The old guy looked to have traveled around the sun about as many times as I have. A wisp of an old guy, five-six or thereabouts, and 130. He had on a blue plaid shirt and a bolo tie closed with a silver eagle. His hat was a waterproof trilby, somewhat the worse for wear, but it had a "Missouri" logo, the word and an outline map, on the front. We were looking at an old McCormick-Deering tractor at the tractor and antique show.
"She looks to be about as old as we are," I opined.
"Ay-a," he said, "she's got some age on her."
"You from Missouri?" I asked. "I see you are advertising the Show Me State." (I pronounced it "M'sura"-- you can tell stuff about a Missourian by the way he pronounces the name of the state.)*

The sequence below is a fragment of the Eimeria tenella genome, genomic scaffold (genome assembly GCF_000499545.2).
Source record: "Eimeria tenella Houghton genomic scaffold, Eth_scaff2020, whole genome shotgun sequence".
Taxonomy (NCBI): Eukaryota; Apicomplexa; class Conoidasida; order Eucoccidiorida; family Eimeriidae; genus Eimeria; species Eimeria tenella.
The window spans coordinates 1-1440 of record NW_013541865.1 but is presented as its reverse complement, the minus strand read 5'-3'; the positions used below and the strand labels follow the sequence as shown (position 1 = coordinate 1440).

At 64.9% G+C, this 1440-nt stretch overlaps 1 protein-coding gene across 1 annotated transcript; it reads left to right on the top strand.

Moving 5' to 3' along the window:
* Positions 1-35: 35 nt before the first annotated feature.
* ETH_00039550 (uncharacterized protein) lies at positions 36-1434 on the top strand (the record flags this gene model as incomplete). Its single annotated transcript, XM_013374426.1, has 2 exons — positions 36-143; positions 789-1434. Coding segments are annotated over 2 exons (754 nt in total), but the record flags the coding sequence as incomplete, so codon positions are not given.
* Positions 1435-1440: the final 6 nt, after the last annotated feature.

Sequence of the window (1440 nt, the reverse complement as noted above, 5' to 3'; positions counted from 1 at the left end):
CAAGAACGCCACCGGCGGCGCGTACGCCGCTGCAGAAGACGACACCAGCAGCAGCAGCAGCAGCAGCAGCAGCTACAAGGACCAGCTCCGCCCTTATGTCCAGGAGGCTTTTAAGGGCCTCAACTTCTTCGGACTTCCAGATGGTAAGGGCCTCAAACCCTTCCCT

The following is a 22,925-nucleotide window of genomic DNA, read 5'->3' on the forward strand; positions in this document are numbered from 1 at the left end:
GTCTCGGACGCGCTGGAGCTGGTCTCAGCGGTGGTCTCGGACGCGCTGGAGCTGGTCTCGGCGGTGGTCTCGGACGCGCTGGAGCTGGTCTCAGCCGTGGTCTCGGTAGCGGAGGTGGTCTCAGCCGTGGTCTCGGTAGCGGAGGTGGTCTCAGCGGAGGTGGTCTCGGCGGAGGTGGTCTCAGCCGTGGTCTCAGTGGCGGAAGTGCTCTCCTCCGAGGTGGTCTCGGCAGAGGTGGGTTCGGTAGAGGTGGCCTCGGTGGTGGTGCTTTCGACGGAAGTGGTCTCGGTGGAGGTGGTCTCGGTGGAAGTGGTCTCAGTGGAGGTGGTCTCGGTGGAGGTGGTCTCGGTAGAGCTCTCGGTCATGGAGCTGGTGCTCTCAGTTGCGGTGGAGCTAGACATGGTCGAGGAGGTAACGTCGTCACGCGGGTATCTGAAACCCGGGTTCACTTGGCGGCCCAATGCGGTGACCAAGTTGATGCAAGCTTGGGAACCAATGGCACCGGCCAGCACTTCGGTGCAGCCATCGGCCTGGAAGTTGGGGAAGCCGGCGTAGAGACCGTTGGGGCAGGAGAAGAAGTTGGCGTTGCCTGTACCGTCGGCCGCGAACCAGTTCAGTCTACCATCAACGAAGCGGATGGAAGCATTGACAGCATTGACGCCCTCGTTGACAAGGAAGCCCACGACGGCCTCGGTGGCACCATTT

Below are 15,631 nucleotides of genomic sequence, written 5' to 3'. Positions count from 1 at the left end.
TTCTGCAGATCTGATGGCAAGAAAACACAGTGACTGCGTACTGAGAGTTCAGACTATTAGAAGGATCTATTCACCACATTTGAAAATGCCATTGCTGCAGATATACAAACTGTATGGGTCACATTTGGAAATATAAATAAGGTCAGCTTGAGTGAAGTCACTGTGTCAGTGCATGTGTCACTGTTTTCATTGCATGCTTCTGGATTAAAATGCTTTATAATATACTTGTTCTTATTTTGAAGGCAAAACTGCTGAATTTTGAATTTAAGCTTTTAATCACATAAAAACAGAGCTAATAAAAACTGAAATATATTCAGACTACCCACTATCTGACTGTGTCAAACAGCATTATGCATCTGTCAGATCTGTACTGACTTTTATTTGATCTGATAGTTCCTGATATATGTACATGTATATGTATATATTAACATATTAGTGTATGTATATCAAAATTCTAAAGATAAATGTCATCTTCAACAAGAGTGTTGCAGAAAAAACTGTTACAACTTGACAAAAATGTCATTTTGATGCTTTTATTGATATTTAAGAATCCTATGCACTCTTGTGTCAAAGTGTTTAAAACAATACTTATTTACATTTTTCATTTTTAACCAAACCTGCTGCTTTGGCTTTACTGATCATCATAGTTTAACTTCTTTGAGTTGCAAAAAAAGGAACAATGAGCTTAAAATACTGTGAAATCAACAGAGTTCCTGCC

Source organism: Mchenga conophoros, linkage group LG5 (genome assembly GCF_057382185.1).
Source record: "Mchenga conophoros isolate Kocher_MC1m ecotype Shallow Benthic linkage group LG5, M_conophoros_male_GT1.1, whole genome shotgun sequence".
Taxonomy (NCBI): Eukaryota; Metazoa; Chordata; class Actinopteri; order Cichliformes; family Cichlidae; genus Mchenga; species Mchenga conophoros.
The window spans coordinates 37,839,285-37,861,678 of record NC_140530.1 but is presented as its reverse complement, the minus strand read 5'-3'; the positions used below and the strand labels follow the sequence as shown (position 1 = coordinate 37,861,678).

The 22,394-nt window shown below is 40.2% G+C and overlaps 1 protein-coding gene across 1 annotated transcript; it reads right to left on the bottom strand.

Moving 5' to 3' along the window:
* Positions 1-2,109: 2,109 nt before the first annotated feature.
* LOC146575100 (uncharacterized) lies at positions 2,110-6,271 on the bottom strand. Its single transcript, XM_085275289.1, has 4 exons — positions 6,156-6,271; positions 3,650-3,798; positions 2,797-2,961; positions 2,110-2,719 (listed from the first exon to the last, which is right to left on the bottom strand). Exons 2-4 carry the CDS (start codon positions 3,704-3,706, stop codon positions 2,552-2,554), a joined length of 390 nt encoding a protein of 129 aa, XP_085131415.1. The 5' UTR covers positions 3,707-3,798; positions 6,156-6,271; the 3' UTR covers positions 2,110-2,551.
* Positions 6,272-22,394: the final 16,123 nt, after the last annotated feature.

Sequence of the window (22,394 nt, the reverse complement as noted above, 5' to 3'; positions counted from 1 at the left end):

"Ay-a. I lived up to Kokomo for forty-five years, but I went back to Missouri a while ago." (He pronounced the name with the "ee" sound on the end.) "Ya can't really go back, though. Nothin's the same. Nothin' around there anymore but cotton fields and rice."
"Yep, Tom Wolfe had it right: you can't go home again. So you live down in the Bootheel?" (Put two and two together, you see.)
"Yes, I do. Grew up there, prolly die there."
"David," I said, "nice talking with you." I offered my right hand. He shook with me, said, "Bill. Take care now."
*I one time read somewhere (how's that for citing my source?) that Missouri is the only state whose name is consistently pronounced in more than one way, even by Missourians. Politicians, it is said, will often use two different pronunciations in the same speech in an effort to appeal to a "broader audience." Well, perhaps so. Politicians are notorious for their ability to come down on both sides of the fence without ripping their trousers.